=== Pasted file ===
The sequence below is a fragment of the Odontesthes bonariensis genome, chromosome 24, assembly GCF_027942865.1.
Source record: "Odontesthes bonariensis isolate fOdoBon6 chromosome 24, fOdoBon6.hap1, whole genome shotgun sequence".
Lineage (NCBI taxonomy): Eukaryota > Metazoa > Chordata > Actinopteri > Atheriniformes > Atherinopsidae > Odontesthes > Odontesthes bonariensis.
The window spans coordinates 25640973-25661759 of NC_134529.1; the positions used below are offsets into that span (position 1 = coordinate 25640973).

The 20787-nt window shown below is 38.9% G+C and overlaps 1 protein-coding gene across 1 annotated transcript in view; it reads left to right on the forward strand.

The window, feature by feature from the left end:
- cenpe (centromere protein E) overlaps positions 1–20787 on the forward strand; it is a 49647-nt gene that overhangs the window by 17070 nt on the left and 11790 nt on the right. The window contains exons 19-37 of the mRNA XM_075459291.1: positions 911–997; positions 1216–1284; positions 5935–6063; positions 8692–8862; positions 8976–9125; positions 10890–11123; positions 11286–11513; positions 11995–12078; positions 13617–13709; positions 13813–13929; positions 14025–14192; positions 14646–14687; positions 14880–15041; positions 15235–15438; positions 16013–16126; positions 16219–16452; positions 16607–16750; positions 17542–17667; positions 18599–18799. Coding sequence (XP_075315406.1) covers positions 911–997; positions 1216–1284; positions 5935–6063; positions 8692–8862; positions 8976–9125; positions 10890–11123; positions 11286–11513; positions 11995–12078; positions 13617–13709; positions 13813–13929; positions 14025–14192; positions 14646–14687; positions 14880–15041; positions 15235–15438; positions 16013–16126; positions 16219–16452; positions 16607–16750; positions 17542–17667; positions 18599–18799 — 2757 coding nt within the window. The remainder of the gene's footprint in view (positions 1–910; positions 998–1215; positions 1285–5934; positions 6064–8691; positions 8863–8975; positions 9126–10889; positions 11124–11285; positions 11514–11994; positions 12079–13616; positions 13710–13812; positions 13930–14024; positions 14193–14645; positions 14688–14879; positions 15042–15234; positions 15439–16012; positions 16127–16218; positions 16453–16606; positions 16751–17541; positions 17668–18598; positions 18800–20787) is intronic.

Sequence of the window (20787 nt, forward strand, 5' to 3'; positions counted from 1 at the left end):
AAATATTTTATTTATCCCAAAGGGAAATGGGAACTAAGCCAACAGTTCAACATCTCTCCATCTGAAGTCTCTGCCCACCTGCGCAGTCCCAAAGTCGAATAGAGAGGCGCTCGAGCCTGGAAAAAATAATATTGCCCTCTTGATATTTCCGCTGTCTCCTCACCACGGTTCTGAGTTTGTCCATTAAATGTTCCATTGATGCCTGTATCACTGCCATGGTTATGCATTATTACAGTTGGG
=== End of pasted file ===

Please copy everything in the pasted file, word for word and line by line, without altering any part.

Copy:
The sequence below is a fragment of the Odontesthes bonariensis genome, chromosome 24, assembly GCF_027942865.1.
Source record: "Odontesthes bonariensis isolate fOdoBon6 chromosome 24, fOdoBon6.hap1, whole genome shotgun sequence".
Lineage (NCBI taxonomy): Eukaryota > Metazoa > Chordata > Actinopteri > Atheriniformes > Atherinopsidae > Odontesthes > Odontesthes bonariensis.
The window spans coordinates 25640973-25661759 of NC_134529.1; the positions used below are offsets into that span (position 1 = coordinate 25640973).

The 20787-nt window shown below is 38.9% G+C and overlaps 1 protein-coding gene across 1 annotated transcript in view; it reads left to right on the forward strand.

The window, feature by feature from the left end:
- cenpe (centromere protein E) overlaps positions 1–20787 on the forward strand; it is a 49647-nt gene that overhangs the window by 17070 nt on the left and 11790 nt on the right. The window contains exons 19-37 of the mRNA XM_075459291.1: positions 911–997; positions 1216–1284; positions 5935–6063; positions 8692–8862; positions 8976–9125; positions 10890–11123; positions 11286–11513; positions 11995–12078; positions 13617–13709; positions 13813–13929; positions 14025–14192; positions 14646–14687; positions 14880–15041; positions 15235–15438; positions 16013–16126; positions 16219–16452; positions 16607–16750; positions 17542–17667; positions 18599–18799. Coding sequence (XP_075315406.1) covers positions 911–997; positions 1216–1284; positions 5935–6063; positions 8692–8862; positions 8976–9125; positions 10890–11123; positions 11286–11513; positions 11995–12078; positions 13617–13709; positions 13813–13929; positions 14025–14192; positions 14646–14687; positions 14880–15041; positions 15235–15438; positions 16013–16126; positions 16219–16452; positions 16607–16750; positions 17542–17667; positions 18599–18799 — 2757 coding nt within the window. The remainder of the gene's footprint in view (positions 1–910; positions 998–1215; positions 1285–5934; positions 6064–8691; positions 8863–8975; positions 9126–10889; positions 11124–11285; positions 11514–11994; positions 12079–13616; positions 13710–13812; positions 13930–14024; positions 14193–14645; positions 14688–14879; positions 15042–15234; positions 15439–16012; positions 16127–16218; positions 16453–16606; positions 16751–17541; positions 17668–18598; positions 18800–20787) is intronic.

Sequence of the window (20787 nt, forward strand, 5' to 3'; positions counted from 1 at the left end):
AAATATTTTATTTATCCCAAAGGGAAATGGGAACTAAGCCAACAGTTCAACATCTCTCCATCTGAAGTCTCTGCCCACCTGCGCAGTCCCAAAGTCGAATAGAGAGGCGCTCGAGCCTGGAAAAAATAATATTGCCCTCTTGATATTTCCGCTGTCTCCTCACCACGGTTCTGAGTTTGTCCATTAAATGTTCCATTGATGCCTGTATCACTGCCATGGTTATGCATTATTACAGTTGGG